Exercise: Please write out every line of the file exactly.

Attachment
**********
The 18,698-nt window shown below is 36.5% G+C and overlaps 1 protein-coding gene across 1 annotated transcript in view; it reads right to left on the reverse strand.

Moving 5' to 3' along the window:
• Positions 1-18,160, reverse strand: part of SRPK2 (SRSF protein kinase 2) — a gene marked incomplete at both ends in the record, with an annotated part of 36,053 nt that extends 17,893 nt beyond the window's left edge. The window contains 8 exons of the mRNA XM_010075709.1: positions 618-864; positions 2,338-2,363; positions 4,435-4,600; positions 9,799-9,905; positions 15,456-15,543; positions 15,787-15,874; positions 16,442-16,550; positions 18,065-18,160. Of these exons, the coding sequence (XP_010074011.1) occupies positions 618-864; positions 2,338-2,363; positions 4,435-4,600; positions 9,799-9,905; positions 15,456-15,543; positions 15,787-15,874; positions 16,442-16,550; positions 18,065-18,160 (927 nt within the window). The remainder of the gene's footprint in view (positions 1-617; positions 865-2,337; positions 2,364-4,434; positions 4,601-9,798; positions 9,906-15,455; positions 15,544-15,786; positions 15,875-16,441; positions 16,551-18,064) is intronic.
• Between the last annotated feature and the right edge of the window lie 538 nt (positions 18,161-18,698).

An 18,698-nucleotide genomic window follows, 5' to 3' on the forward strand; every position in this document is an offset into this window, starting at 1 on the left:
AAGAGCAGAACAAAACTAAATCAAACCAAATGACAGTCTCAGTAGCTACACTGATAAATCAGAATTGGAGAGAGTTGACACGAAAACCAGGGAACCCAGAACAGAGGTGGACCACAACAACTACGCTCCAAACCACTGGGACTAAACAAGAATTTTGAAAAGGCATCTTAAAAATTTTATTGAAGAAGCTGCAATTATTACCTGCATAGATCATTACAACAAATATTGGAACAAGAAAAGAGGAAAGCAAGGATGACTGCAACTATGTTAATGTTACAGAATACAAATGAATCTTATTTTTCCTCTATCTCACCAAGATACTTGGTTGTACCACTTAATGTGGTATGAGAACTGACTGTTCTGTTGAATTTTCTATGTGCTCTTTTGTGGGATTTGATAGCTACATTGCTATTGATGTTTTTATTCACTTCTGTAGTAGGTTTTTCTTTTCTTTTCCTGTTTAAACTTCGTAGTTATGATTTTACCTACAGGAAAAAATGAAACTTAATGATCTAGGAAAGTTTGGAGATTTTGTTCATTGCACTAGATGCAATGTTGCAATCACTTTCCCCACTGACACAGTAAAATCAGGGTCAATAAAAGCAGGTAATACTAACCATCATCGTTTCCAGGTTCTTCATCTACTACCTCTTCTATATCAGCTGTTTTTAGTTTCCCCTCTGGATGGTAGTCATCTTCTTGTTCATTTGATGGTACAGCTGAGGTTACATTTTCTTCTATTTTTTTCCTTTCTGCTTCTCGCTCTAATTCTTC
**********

The 18,698-nt window shown below is 36.5% G+C and overlaps 1 protein-coding gene across 1 annotated transcript in view; it reads right to left on the reverse strand.

Moving 5' to 3' along the window:
• Positions 1-18,160, reverse strand: part of SRPK2 (SRSF protein kinase 2) — a gene marked incomplete at both ends in the record, with an annotated part of 36,053 nt that extends 17,893 nt beyond the window's left edge. The window contains 8 exons of the mRNA XM_010075709.1: positions 618-864; positions 2,338-2,363; positions 4,435-4,600; positions 9,799-9,905; positions 15,456-15,543; positions 15,787-15,874; positions 16,442-16,550; positions 18,065-18,160. Of these exons, the coding sequence (XP_010074011.1) occupies positions 618-864; positions 2,338-2,363; positions 4,435-4,600; positions 9,799-9,905; positions 15,456-15,543; positions 15,787-15,874; positions 16,442-16,550; positions 18,065-18,160 (927 nt within the window). The remainder of the gene's footprint in view (positions 1-617; positions 865-2,337; positions 2,364-4,434; positions 4,601-9,798; positions 9,906-15,455; positions 15,544-15,786; positions 15,875-16,441; positions 16,551-18,064) is intronic.
• Between the last annotated feature and the right edge of the window lie 538 nt (positions 18,161-18,698).

An 18,698-nucleotide genomic window follows, 5' to 3' on the forward strand; every position in this document is an offset into this window, starting at 1 on the left:
AAGAGCAGAACAAAACTAAATCAAACCAAATGACAGTCTCAGTAGCTACACTGATAAATCAGAATTGGAGAGAGTTGACACGAAAACCAGGGAACCCAGAACAGAGGTGGACCACAACAACTACGCTCCAAACCACTGGGACTAAACAAGAATTTTGAAAAGGCATCTTAAAAATTTTATTGAAGAAGCTGCAATTATTACCTGCATAGATCATTACAACAAATATTGGAACAAGAAAAGAGGAAAGCAAGGATGACTGCAACTATGTTAATGTTACAGAATACAAATGAATCTTATTTTTCCTCTATCTCACCAAGATACTTGGTTGTACCACTTAATGTGGTATGAGAACTGACTGTTCTGTTGAATTTTCTATGTGCTCTTTTGTGGGATTTGATAGCTACATTGCTATTGATGTTTTTATTCACTTCTGTAGTAGGTTTTTCTTTTCTTTTCCTGTTTAAACTTCGTAGTTATGATTTTACCTACAGGAAAAAATGAAACTTAATGATCTAGGAAAGTTTGGAGATTTTGTTCATTGCACTAGATGCAATGTTGCAATCACTTTCCCCACTGACACAGTAAAATCAGGGTCAATAAAAGCAGGTAATACTAACCATCATCGTTTCCAGGTTCTTCATCTACTACCTCTTCTATATCAGCTGTTTTTAGTTTCCCCTCTGGATGGTAGTCATCTTCTTGTTCATTTGATGGTACAGCTGAGGTTACATTTTCTTCTATTTTTTTCCTTTCTGCTTCTCGCTCTAATTCTTC